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  • Welcome to Gale Photography

    Hello, and welcome to my website! I'm Derek Gale, photography trainer and Fine Art photographer.

    If you are looking to improve your photographic creativity, skills or knowledge, check out the Photography Training pages.

    For beautiful Fine Art images that showcase my personal vision take a look at the Fine Art Photography pages.

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    Looking forward to hearing from you! In the meantime read my blog posts below. They're full of useful info...

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Gone walkabout!

I like walking and I like photography.  On a walk it’s great to have a wide variety of lens focal lengths; wide-angle to telephoto, to give maximum photographic flexibility.  I’ve got a Lumix superzoom compact digital camera that’s really light, but the online photo library I use won’t accept images from that camera.  To produce images that the library will accept I need to use a DSLR.  My DSLR lenses all have large maximum apertures, and as a result they’re very heavy – not great if you are on a walk! 

I’ve been looking for a “walkabout” lens for a while, and bought one last weekend.  A “walkabout” lens is one that removes the need to keep changing lenses while you are walking about, as it has a large focal length range.  The lens I bought is a Tamron 28-300mm.  On my crop sensor Nikon DSLRs it has an equivalent focal length range of 42-450mm.  It’s not that wide-angle, but it’s very light and has great telephoto “reach”.  I decided to test it out…

"Jackdaw with bacon" by Derek Gale

This shot, of a jackdaw having its breakfast bacon, is a perfect example of the lens’ “reach”.  It’s perched on our chimney stack, and was posing nicely in the morning sunshine.  Taken from ground level @ 300mm.

The lens doesn’t have a large maximum aperture, and isn’t image-stabilised, but that just means my camera stabilisation technique will need to be up to scratch.  Lots of leaning on posts, walls, fences, car roofs, etc.

"Car roof bokeh" by Derek Gale

Rather than using a car roof to stabilise my camera, here’s a shot of my car roof with frost on it.  I used the longest focal length again, and the largest aperture, to get a small depth of field.  I like the look of the out of focus areas or “bokeh”.

"Tree bokeh" by Derek Gale

Here’s another “bokeh” image.  The morning sun melted the frost on a tree in the garden, giving lovely sunlit water droplets.  I’ve set the aperture to its maximum again and focused on some branches in the foreground.  The out of focus highlights in the background look beautiful.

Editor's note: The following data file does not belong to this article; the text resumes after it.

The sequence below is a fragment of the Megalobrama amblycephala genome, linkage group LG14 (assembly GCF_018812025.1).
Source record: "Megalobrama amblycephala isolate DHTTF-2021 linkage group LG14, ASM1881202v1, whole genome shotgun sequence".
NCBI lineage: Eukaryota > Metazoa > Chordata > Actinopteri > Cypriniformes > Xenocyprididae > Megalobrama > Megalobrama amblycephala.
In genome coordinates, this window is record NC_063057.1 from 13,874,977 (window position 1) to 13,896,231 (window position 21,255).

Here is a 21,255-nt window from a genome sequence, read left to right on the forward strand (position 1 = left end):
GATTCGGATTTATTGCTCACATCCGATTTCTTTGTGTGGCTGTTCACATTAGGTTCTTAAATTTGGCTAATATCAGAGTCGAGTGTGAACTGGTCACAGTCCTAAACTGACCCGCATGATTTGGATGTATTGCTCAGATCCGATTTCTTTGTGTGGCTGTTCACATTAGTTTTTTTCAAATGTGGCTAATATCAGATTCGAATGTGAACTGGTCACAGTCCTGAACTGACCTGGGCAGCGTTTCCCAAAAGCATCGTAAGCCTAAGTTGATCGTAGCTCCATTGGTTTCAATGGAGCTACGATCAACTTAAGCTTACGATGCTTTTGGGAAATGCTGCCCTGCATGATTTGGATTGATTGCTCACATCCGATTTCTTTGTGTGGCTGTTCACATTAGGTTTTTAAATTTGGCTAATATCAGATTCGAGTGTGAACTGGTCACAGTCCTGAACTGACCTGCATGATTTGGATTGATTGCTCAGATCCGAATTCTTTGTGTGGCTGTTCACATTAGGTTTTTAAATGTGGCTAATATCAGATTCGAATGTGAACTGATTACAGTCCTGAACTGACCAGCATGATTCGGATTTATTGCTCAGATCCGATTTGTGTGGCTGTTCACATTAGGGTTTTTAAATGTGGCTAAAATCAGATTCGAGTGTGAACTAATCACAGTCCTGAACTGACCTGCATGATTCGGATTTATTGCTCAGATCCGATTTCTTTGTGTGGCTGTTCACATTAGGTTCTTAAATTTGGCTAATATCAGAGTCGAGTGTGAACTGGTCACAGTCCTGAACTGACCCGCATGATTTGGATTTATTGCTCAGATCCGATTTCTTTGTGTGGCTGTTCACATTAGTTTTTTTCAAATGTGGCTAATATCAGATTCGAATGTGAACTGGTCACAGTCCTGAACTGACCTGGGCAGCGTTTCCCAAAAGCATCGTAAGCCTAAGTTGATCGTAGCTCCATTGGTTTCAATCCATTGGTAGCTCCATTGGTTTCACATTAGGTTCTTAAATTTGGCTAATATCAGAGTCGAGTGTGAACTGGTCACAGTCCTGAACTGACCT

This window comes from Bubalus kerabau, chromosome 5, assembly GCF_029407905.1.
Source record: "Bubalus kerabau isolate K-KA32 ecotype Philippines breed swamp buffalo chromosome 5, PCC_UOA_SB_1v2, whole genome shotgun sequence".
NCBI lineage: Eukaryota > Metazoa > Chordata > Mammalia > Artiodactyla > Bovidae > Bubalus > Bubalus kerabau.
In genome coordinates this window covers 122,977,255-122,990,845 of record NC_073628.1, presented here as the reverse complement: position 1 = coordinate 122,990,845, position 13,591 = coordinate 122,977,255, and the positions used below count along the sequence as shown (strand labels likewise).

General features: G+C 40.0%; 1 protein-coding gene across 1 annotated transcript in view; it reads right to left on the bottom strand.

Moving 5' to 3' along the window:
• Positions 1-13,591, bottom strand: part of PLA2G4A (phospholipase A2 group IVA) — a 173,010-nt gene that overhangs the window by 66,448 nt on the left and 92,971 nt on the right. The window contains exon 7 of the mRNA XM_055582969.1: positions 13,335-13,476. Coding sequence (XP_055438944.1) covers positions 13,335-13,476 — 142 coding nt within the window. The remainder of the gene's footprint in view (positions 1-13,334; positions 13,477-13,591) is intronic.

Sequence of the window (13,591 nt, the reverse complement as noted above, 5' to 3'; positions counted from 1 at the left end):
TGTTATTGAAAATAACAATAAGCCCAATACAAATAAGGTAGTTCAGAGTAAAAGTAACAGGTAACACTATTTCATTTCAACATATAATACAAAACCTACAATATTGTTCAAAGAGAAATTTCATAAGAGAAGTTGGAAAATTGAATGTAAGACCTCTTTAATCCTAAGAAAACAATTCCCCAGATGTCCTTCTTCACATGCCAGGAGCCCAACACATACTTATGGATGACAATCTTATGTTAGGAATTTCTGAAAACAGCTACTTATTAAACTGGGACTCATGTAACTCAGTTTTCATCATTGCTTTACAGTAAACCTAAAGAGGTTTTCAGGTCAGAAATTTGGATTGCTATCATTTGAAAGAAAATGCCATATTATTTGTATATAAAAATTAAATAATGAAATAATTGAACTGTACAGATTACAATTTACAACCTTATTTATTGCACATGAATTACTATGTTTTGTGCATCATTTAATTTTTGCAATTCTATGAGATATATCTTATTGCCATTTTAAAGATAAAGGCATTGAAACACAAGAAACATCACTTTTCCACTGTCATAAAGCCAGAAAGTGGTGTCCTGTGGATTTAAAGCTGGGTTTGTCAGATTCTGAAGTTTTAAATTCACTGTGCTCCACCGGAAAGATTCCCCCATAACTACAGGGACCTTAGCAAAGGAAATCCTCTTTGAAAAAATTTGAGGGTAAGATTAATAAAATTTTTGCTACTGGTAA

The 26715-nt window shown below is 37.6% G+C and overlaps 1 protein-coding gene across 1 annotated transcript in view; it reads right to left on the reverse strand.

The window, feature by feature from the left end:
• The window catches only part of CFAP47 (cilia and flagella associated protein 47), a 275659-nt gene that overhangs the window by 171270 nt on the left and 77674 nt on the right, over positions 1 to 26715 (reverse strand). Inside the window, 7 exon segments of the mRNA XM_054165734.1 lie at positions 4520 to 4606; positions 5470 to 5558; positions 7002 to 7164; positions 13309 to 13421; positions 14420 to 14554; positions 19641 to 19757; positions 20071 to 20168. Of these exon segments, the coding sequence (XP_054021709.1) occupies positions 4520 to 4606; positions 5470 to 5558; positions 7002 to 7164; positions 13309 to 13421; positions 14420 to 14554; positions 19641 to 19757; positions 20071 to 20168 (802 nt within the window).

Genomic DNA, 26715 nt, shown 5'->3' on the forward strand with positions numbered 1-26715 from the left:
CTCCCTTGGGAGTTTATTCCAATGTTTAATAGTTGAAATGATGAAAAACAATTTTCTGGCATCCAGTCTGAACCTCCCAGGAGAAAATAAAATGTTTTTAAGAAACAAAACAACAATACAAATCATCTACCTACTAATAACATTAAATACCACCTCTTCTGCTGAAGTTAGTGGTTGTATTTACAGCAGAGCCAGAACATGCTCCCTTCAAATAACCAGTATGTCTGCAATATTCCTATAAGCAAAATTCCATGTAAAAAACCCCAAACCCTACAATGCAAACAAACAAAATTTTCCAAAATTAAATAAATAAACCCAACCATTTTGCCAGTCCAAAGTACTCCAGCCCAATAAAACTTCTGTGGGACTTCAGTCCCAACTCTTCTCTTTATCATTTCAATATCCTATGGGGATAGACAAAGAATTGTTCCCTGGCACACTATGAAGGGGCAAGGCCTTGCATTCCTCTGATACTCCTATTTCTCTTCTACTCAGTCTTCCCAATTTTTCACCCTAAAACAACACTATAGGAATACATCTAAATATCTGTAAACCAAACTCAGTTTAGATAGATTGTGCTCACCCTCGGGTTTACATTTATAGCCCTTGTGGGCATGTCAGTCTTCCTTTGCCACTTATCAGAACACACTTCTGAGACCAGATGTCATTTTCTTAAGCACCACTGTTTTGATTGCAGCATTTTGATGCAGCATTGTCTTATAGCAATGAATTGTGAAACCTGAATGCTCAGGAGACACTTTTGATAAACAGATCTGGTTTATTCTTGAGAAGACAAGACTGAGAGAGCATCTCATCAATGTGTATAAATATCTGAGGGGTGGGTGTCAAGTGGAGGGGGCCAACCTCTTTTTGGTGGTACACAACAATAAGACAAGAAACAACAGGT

"Clothes peg & contrail" by Derek Gale

You will have noticed from previous blog posts that I like simple images.  I saw the clothes peg and a drying frosty car cover against the blue sky, and thought it would make an interesting wider angle image.  As I was taking it a plane flew past high up leaving a white contrail.  I quickly lined up the peg and the trail and took a few shots.  It looked best cropped to a letterbox format.

"Sunset glass" by Derek Gale

This last image is of the sunset a couple of days ago.  The sky went an attractive colour but needed something else to make it interesting.  I took a shot of the sky and a hedge through the wobbly glass of the bathroom window.  Now, instead of being a straight shot of the plain sunset sky, it’s a beautiful abstract of interlocking colours and shapes.

Thus far I am pleased with the results from my new lens.  It won’t replace my professional specification lenses for creative portrait photography, but as long as I work within its limits I’m sure it’s going to be a very useful part of my photographic arsenal.  It’s going to be especially useful on my Photo Treks – photography training “al fresco”.

Cheers,

Derek

www.galephotography.co.uk

A multitasking man…

I’m in a particularly busy, and varied, time at the moment.  For a professional photographer and photographic trainer that’s just great.  Perhaps it’s something to do with the run up to Christmas, but everything is happening at once. 

I ran my “The Creative Eye” course last weekend, and I have another one this weekend.  Last week’s was near Wantage, and this weekend I’m at the Royal Photographic Society in Bath tutoring a course for them.  I really enjoy it, and it’s great helping people develop their photographic style.

"Trolley pattern" by Derek Gale

On the course I show how you can get interesting images anywhere, even outside your local supermarket.  This image is deceptively simple, but I put a lot of care into the framing and composition.  There are lots of great patterns like this everywhere you look.  If you know how to look…

I’m also busy with contemporary portrait shoots.  I’ve just edited a set for some clients and prepared their sequence, and have another shoot tomorrow.

"Cross processed" by Derek Gale

This portrait, like the trolleys image above, appears simple but there’s a lot going on.   It’s taken with studio flash that’s set to give the same exposure as the outside ambient light.  In terms of the composition, the amount of space the person takes up balances the space defined by the irises and poppies at the top of the image. During the image editing stage, the whole image has been “cross-processed”, which alters the colours, and the subject’s skin has then been corrected back to their normal colour.  The image also breaks the “rule” that says the lighter areas should be at the top of the image and the darker areas at the bottom.  Creative portrait photography is a complex thing!